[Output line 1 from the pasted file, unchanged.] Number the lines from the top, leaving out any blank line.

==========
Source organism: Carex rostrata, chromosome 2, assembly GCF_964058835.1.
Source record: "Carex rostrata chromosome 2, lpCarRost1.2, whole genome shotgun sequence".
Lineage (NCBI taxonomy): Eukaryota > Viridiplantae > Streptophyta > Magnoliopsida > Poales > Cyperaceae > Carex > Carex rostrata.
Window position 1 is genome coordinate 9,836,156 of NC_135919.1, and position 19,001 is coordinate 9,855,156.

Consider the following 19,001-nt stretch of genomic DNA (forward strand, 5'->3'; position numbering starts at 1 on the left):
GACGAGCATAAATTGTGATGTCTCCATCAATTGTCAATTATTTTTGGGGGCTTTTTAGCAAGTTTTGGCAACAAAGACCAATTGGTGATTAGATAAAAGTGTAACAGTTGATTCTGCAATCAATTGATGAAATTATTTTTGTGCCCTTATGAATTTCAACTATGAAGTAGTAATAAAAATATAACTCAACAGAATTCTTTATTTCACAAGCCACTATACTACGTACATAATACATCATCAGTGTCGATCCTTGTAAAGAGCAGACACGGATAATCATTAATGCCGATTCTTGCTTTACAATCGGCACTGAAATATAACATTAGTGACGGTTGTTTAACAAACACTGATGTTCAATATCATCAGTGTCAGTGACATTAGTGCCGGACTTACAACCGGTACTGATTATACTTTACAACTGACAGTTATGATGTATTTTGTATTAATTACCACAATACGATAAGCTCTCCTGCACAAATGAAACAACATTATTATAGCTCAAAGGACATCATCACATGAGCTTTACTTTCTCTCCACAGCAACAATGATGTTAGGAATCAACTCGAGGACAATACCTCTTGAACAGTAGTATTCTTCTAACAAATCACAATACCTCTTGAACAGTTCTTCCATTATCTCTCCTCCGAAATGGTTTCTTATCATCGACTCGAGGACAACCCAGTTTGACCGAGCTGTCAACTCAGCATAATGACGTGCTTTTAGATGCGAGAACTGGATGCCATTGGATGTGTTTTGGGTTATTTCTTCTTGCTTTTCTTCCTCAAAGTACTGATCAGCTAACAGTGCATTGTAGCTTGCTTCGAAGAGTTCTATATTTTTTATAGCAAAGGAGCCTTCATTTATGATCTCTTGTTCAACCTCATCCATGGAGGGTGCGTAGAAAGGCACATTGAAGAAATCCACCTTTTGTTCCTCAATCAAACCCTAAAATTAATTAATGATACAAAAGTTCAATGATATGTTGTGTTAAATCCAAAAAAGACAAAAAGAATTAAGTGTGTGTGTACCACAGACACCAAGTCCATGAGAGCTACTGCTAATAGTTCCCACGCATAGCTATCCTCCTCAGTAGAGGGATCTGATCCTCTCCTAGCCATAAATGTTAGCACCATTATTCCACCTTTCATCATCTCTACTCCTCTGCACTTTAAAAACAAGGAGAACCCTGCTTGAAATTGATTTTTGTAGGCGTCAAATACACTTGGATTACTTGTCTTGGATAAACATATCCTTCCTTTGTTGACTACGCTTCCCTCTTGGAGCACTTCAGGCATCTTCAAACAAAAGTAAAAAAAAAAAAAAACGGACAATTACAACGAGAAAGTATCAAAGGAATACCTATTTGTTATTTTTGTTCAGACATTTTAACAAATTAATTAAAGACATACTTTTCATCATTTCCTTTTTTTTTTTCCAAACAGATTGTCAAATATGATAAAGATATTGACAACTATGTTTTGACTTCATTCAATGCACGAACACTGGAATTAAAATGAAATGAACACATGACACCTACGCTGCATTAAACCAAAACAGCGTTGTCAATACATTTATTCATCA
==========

Source organism: Carex rostrata, chromosome 2, assembly GCF_964058835.1.